Underpayments and payment holidays
You pay less than the normal monthly payments (known as underpayment) for a limited period say, 6 or 12 months. You may even be able to stop making payments altogether for a while (a 'payment holiday').

 

While you are underpaying or taking a payment holiday, interest will still be building up on the remaining loan. This means you must make higher repayments in future to get back on track. Or you may be able to extend the term of your mortgage to keep the normal repayments affordable. Either way, you will usually end up paying more for you mortgage in the long run.

 

This could be useful if, say, you lose your job or take a time out to care for a child. Most lenders require you to have built up some overpayments first.

 

Borrowing extra (sometimes called 'loan drawdown')
You can borrow extra without further approval from your lender, as long as the total loan is below an overall limit. Or, you may be able to 'borrow back' against earlier overpayments. With a more traditional mortgage, you usually need to apply for a top-up loan, which could take longer to arrange.

 

The Additional features section of the KFI tells you whether the mortgage offers these features and what restrictions apply.

 

These flexible features are just one aspect of a mortgage. You also need to consider the other features - such as the cost of the mortgage, and the type of interest rate. These are set out in the KFI too.

 

Cashback mortgage
Your lender may offer this with any of the interest deals. The lender pays you a larger sum (for example 3-5% of the amount you borrow) shortly after you take out the loan. If you move to another lender in the early years, you much repay some of all of the cashback you received.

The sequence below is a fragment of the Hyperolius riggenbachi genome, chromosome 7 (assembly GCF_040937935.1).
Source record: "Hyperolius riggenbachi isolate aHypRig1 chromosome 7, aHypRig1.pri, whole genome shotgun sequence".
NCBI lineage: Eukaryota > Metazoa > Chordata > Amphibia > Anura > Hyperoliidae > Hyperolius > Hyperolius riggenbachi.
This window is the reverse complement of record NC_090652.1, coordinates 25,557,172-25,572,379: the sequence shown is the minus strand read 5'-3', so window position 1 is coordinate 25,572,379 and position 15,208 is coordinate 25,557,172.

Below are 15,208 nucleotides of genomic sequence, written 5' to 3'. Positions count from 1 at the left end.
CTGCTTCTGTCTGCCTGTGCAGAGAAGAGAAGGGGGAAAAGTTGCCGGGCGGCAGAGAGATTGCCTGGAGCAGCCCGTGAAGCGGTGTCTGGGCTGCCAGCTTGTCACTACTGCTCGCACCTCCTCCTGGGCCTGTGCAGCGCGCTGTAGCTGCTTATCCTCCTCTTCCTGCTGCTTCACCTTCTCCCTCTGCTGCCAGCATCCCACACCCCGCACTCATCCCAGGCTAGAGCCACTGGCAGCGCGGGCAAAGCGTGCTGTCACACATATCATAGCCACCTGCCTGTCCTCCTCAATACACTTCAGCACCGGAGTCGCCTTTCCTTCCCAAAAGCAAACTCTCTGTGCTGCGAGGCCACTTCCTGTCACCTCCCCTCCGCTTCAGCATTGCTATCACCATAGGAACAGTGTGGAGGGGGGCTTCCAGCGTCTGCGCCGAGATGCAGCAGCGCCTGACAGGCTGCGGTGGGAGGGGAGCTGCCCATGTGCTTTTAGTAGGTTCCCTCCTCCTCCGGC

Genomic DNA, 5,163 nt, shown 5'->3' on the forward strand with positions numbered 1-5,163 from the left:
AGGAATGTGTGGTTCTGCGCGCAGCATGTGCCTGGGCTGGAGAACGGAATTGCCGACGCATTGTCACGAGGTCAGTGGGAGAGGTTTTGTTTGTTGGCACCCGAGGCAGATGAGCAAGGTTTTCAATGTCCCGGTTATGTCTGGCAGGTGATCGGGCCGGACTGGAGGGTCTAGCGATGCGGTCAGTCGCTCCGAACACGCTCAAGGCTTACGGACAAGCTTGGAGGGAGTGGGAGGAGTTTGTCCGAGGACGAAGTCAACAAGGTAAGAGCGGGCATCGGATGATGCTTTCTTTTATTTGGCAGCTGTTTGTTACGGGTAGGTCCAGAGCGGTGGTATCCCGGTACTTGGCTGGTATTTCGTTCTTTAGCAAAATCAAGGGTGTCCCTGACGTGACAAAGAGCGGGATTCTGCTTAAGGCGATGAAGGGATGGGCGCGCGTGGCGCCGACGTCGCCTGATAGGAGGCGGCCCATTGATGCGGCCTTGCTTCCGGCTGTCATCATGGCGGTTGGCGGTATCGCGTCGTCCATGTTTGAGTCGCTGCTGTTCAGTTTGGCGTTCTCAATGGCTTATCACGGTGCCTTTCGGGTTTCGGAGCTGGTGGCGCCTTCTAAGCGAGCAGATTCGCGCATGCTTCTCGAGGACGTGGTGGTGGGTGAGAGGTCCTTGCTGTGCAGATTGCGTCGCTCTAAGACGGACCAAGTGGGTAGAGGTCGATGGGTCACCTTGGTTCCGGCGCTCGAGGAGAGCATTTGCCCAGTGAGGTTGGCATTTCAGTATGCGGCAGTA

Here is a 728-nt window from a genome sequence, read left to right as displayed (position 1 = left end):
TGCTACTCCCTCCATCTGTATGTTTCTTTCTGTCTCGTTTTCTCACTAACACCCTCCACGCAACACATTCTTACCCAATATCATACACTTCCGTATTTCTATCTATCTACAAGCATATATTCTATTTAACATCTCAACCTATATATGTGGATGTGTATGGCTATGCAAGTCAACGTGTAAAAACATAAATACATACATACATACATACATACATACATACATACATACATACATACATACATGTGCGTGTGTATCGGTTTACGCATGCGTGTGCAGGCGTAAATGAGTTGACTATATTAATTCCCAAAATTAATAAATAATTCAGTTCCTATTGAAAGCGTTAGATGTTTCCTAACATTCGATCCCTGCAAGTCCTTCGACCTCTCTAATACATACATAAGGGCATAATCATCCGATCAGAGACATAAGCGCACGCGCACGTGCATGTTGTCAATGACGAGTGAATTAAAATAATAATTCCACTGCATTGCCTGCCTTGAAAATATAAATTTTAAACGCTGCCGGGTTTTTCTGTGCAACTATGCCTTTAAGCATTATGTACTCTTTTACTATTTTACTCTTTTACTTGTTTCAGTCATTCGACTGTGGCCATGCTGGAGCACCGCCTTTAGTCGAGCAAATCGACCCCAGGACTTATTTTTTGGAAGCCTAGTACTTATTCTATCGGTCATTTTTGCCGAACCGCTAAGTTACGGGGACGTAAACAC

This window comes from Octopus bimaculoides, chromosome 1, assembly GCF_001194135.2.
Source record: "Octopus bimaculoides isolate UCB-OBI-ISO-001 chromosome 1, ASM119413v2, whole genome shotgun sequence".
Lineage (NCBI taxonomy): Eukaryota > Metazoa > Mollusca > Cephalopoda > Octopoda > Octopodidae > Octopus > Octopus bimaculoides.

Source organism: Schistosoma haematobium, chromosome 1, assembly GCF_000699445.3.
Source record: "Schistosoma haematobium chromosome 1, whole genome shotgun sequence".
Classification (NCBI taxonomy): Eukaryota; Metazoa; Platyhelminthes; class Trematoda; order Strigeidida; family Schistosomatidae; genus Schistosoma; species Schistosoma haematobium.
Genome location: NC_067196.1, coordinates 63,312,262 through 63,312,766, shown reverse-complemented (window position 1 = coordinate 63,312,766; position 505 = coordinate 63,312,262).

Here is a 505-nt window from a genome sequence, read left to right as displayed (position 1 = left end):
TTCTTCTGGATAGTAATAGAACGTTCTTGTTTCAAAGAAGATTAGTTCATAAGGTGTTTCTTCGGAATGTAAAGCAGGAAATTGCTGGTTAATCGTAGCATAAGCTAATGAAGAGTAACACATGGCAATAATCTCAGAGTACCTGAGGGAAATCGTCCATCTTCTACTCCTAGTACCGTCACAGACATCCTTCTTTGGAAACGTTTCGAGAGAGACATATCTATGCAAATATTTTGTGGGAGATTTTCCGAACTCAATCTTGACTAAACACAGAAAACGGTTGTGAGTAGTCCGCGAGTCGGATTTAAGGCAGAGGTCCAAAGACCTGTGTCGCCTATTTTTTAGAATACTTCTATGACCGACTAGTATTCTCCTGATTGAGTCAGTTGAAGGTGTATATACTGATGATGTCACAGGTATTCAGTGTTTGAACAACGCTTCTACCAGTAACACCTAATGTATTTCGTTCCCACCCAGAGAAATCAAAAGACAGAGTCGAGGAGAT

Buy-to-let mortgages and second-charge mortgages
The FCA regulates the way most mortgages are sold, but it doesn't regulate the mortgage if one of both or these points apply:
the mortgage is a second charge on you home -this means if you already have a loan secured against your home; or
you or a family member will use less than 40% of the properly on which the loan is secured as a home by you - for example, if you're renting out the property.

 

This means for second-charge and most buy-to-let mortgages the firm will not give you a KFI. It also means you have less protection in things go wrong.

Interest-rate deals

Interest-rate deals

Whichever mortgage you choose, you'll then need to look at the interest-rate deals on offer.

 

Mortgage lenders offer different interest rates and also different deals.

 

Here we tell you about the most common types to help you narrow down your choice.

 

You have two different decisions when choosing an interest-rate deal:
whether to choose a fixed rate or a variable rate mortgage, and
whether to choose a short-term or longer-term deal.

 

Each one has advantages. The best for you depends on your particular needs and circumstances.

 

Note:
Don't choose an interest deal solely for the cheapest initial monthly payments. Consider what the mortgage is actually going to cost you over the longer term and whether it is the most suitable for you.

 

Mortgage rates are related to interest rate set by the Bank of England. It has been at a historically low level, but don't assume it will stay like this. A rise in the rate is likely to affect you, unless you have a fixed rate deal for the full mortgage term.

 

What looks like a more expensive mortgage today, because it has a higher monthly repayment, may end up being more suitable for you.

 

For example, it may:
have a long term fixed rate, which protects you against rises in interest rates; or
cap monthly payments, even if interest rates rise unexpectedly; or
have lower initial charges or no early-repayment charges, if you want to repay early or make over payments.

 

You should always can compare mortgages features and costs, please contact us for further assistance.

 

Note:
With a variable-rate deal your monthly payments may rise, so you may be unable to pay.

 

What are the risks?
Your income may drop or interest rates may change significantly, especially at the end of a special interest rate deal.

 

The Are you comfortable with the risks? section of the KFI will give you an example of how much your monthly payment will go up if interest rates rise by 1%. You can use this to work out how much your payments will rise if rates increase by more than this.